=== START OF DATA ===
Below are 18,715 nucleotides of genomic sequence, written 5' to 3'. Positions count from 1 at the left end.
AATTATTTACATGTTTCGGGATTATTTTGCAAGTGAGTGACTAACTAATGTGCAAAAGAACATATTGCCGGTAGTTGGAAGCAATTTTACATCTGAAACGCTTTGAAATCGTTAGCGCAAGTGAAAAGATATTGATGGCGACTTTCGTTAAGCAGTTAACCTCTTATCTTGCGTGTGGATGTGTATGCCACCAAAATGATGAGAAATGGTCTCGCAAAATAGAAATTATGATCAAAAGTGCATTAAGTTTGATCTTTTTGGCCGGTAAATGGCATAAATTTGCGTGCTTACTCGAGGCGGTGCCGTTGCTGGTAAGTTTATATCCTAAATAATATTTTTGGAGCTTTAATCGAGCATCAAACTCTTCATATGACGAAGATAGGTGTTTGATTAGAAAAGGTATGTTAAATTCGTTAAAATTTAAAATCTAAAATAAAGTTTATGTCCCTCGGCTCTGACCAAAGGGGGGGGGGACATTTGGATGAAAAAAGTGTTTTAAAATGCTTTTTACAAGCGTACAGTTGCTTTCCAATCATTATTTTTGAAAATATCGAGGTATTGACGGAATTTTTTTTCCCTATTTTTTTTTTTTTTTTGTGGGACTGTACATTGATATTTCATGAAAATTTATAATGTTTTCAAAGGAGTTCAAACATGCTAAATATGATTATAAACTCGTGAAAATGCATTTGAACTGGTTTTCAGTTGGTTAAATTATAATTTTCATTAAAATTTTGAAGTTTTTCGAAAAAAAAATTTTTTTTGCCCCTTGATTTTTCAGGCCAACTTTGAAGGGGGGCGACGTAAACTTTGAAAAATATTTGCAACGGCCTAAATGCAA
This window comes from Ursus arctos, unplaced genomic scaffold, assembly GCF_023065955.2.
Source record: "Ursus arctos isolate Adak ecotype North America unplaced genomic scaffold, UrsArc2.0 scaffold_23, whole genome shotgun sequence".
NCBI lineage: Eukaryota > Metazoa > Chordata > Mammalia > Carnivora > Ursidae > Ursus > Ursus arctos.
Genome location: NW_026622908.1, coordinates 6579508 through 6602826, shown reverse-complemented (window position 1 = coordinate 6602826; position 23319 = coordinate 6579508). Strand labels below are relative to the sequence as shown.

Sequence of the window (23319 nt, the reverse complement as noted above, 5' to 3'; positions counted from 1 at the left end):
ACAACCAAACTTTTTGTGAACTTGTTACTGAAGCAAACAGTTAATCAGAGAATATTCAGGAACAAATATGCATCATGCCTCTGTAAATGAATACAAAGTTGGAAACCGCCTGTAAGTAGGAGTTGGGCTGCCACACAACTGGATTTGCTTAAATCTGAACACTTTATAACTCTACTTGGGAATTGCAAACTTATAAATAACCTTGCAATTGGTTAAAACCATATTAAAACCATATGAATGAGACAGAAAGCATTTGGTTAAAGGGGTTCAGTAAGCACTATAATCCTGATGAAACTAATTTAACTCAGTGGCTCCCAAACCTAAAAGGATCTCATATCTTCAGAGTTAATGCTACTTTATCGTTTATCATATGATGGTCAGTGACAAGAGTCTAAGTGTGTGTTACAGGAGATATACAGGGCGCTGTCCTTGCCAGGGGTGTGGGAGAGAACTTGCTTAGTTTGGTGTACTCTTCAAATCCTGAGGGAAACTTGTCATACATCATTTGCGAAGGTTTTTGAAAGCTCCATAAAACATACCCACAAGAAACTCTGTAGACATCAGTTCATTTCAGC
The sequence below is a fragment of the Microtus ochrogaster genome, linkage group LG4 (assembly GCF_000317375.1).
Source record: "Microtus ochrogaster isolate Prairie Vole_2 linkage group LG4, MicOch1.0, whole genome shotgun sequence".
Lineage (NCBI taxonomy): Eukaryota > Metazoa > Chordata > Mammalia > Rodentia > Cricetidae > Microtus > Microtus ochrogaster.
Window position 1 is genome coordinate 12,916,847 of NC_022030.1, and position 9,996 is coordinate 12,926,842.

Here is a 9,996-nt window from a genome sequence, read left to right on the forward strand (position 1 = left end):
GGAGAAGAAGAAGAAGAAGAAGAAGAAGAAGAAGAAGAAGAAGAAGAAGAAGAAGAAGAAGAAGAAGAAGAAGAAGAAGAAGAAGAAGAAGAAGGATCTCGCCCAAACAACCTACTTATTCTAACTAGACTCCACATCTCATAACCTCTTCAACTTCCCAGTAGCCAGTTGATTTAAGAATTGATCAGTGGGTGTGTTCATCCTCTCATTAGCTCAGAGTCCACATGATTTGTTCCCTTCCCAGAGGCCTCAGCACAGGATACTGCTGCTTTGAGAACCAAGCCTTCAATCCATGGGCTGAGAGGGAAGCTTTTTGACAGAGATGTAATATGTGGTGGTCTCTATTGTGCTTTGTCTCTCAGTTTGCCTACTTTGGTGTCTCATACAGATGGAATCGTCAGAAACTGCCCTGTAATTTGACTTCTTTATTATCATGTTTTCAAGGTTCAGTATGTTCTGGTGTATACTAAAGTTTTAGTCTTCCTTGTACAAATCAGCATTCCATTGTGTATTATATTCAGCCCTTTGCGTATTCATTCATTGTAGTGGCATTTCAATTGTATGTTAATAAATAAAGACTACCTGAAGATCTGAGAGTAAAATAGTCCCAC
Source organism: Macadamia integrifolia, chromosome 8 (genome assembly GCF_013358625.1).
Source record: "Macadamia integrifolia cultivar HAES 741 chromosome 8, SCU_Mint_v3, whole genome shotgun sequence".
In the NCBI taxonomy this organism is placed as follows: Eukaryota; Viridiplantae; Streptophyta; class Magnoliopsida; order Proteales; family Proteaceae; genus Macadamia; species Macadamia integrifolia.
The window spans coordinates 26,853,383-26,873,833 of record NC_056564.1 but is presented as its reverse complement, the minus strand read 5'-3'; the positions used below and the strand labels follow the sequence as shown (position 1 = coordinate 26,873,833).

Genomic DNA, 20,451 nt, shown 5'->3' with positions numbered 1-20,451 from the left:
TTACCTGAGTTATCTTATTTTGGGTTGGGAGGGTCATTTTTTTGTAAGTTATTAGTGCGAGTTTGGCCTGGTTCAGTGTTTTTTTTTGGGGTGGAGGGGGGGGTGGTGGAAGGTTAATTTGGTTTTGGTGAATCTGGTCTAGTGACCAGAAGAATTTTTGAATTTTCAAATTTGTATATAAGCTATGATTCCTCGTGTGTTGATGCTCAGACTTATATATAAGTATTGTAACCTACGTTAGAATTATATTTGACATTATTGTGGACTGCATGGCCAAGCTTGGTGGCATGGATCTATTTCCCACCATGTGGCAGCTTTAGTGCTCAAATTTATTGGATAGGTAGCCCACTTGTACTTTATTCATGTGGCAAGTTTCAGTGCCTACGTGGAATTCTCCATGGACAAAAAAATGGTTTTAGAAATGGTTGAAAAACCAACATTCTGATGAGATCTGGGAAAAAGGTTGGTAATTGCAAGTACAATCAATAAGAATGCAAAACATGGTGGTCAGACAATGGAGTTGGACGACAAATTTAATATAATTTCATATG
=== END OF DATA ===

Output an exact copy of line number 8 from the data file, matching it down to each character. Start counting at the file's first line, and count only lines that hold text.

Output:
ACAACCAAACTTTTTGTGAACTTGTTACTGAAGCAAACAGTTAATCAGAGAATATTCAGGAACAAATATGCATCATGCCTCTGTAAATGAATACAAAGTTGGAAACCGCCTGTAAGTAGGAGTTGGGCTGCCACACAACTGGATTTGCTTAAATCTGAACACTTTATAACTCTACTTGGGAATTGCAAACTTATAAATAACCTTGCAATTGGTTAAAACCATATTAAAACCATATGAATGAGACAGAAAGCATTTGGTTAAAGGGGTTCAGTAAGCACTATAATCCTGATGAAACTAATTTAACTCAGTGGCTCCCAAACCTAAAAGGATCTCATATCTTCAGAGTTAATGCTACTTTATCGTTTATCATATGATGGTCAGTGACAAGAGTCTAAGTGTGTGTTACAGGAGATATACAGGGCGCTGTCCTTGCCAGGGGTGTGGGAGAGAACTTGCTTAGTTTGGTGTACTCTTCAAATCCTGAGGGAAACTTGTCATACATCATTTGCGAAGGTTTTTGAAAGCTCCATAAAACATACCCACAAGAAACTCTGTAGACATCAGTTCATTTCAGC